Viswanathan Anand, who recently won his fifth world championship title, spoke to The Telegraph during his day-long trip to Calcutta as a guest of the state government. As always, Anand was patient, despite the heavy demand on his time. As always, interacting with him was such a pleasant experience.
The following are excerpts
Q Has life changed after your last world championship win, over Boris Gelfand, in May?
A (Smiles) It would have, had I not won! I remain the champion, so my status hasn’t changed.
Do you get irritated when asked what next? What more?
Essentially, yes... I find them artificial questions, for I don’t have an answer. When I reached Moscow, I didn’t think in terms of possibly being weeks away from my fifth title. I don’t play for numbers, for me it’s one game at a time. If I survive, I move on.
Being a five-time world champion, you’re well qualified to list the dos for those aspiring to make it really big. What would they be?
The first is rather obvious... Practice as much as you can. Even at my level, one can see that it’s much easier to play the stuff I’ve practised hundreds of times when I was young. Those into chess must practice as many moves as possible, for that will come in handy and give them a broader outlook. Also, it’s important to understand yourself first and to know what you’re comfortable with. Once you know that, you can make adjustments here and there. I’ll give you a personal example... I realised very early that getting into a controversy either before or during a tournament would only take some of my energy away. Therefore, I focus on what I’m supposed to do. Even if a controversy disturbed my opponent, I’d be more disturbed. More affected.
So, there was a purpose behind not reacting to Garry Kasparov’s attack while you were still battling it out against Gelfand...
Yes, at that stage, Gelfand was the only one who mattered. I wouldn’t have gained by getting into a slanging match with Kasparov. I responded after I’d retained my title.
Getting back to the dos, anything else?
It doesn’t help if you put yourself under too much pressure. Instead of looking to become a champion, you should first play well and enjoy what you’re doing. You’ll get better as you go along and, then, you could set your sights even higher... Please don’t add weight on your shoulders.
What about the don’ts?
If you’re playing chess, don’t relax till you’ve actually got the point... Remember, it’s not over till it’s over... The other don’ts are pretty obvious.
Technologically, it’s a different world today than when you started off in the 1980s. Is there, then, less of a human touch?
Look, you can be prepared in every which way, but what counts is what you execute on the board. An individual does so. While technology has driven some changes on the board, the essence of how you win hasn’t changed.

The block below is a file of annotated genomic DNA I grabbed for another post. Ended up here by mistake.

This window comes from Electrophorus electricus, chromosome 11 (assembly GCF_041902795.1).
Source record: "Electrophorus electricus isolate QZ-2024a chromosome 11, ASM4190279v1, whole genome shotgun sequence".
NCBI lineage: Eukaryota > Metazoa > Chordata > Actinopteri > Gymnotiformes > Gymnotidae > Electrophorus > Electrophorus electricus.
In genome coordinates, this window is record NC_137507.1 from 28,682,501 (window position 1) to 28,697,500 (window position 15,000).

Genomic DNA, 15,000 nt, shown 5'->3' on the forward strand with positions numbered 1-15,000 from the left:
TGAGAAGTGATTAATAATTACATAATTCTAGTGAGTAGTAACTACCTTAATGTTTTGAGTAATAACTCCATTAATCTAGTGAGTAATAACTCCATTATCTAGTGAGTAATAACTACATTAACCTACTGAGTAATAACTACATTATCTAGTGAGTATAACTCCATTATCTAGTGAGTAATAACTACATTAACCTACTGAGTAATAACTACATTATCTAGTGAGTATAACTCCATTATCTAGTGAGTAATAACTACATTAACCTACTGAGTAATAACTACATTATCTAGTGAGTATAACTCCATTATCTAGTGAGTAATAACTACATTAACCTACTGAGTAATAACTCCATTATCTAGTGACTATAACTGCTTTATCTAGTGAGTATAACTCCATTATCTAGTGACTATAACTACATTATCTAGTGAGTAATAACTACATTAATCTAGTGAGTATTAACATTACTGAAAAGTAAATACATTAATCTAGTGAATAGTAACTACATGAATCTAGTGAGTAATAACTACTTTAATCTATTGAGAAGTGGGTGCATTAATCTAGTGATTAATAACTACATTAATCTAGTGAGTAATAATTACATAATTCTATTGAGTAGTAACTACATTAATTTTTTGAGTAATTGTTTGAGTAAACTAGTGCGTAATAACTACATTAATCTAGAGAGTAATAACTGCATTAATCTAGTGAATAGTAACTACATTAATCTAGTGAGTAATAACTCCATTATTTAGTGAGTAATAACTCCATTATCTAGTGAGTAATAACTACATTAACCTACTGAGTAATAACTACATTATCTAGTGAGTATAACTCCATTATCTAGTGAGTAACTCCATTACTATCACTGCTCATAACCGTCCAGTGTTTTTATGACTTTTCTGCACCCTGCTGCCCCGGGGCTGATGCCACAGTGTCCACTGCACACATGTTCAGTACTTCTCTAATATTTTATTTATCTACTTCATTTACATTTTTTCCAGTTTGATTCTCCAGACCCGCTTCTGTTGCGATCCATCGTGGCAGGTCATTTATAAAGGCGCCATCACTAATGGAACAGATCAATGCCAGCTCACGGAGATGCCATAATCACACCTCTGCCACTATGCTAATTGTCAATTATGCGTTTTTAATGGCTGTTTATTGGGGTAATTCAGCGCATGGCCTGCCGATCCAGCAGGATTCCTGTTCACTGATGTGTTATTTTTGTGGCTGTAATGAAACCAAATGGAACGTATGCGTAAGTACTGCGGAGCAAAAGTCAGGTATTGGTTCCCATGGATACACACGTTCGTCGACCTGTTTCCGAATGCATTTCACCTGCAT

Are you restless on the eve of a tournament or a crucial game?
I have terrible nights... To talk of the world championship, as it got closer, I began to have more intense dreams.
Dreams or nightmares?
(Laughs) Veering off into nightmares! Panic attacks set in and one begins to think of committing blunders... The night before is the worst, for there’s no outlet. I’m completely relaxed when I’m at the board and when I’ve made my first move. At that stage, I’m in my chess bubble and I stop worrying about the 100 things which could happen.
Can you actually raise the bar higher?
Even though I beat Gelfand, he exposed technical defects in my play... My opponents will be aiming at those weaknesses... There’s a bull’s eye on my head! So, I’ve got to look at self-improvement. New techniques keep evolving and there’s always something to learn.
You’ve had more than a passing interest in tennis and grew up admiring John McEnroe. What’s so special about Roger Federer?
Federer has this extraordinary ability to control his emotions... Look at how cool he is... Mentally, he’s so strong.
What separates a Federer from the rest?
The ability, at key moments, to do that something which the others just can’t. It’s not only about being able to concentrate better and having a high level of skill... How the Federers do it is not the point, you enjoy what they do.
Were you rooting for Federer last Sunday, in the Big W final?
To be honest, I was very curious whether Andy Murray could do it. Of course, it’s not that I was against Federer. I respect him for being such a big achiever and I respect him for having won a Grand Slam after two-and-a-half years... Seven wins at Wimbledon, 17 Grand Slams... It’s some record.
You’re also a soccer buff... Your favourites?
Zidane... Lionel Messi, who is such an opportunist. He could have a bad match, but still score a couple of goals. He’s from Barca, whereas I’m a Real Madrid fan, but I like him a lot. Messi’s sheer talent... Zidane’s body could bend in ways the others couldn’t.
Don’t icons like you have more responsibility on their shoulders?
One should get away from it all in the lead-up to a contest... Focus on the job, not think of the additional responsibility.
Talking generally, you do have an India of your dreams...
Indeed, yes... I’ve spoken to you about the extremes and the need to bridge the gap. Sure, there are success stories, but there are too many things to work on. When you travel to countries with very little to no poverty, the contrast hits you... You ask why can’t we, in India, come close to such countries? The problems are complex. You could argue what’s the use of technology, the spread of mobile phones all over, when everybody doesn’t have access to clean drinking water.
Lastly... An eminent contemporary from the world of sport, Sachin Tendulkar, has made the Rajya Sabha. Could we see you, too, there at some point in the future?
(Smiles) If I’m offered the Rajya Sabha membership, then I’ll look at its implications... If I say anything now, it may be construed as lobbying for a nomination. As you know, I don’t lobby for anything.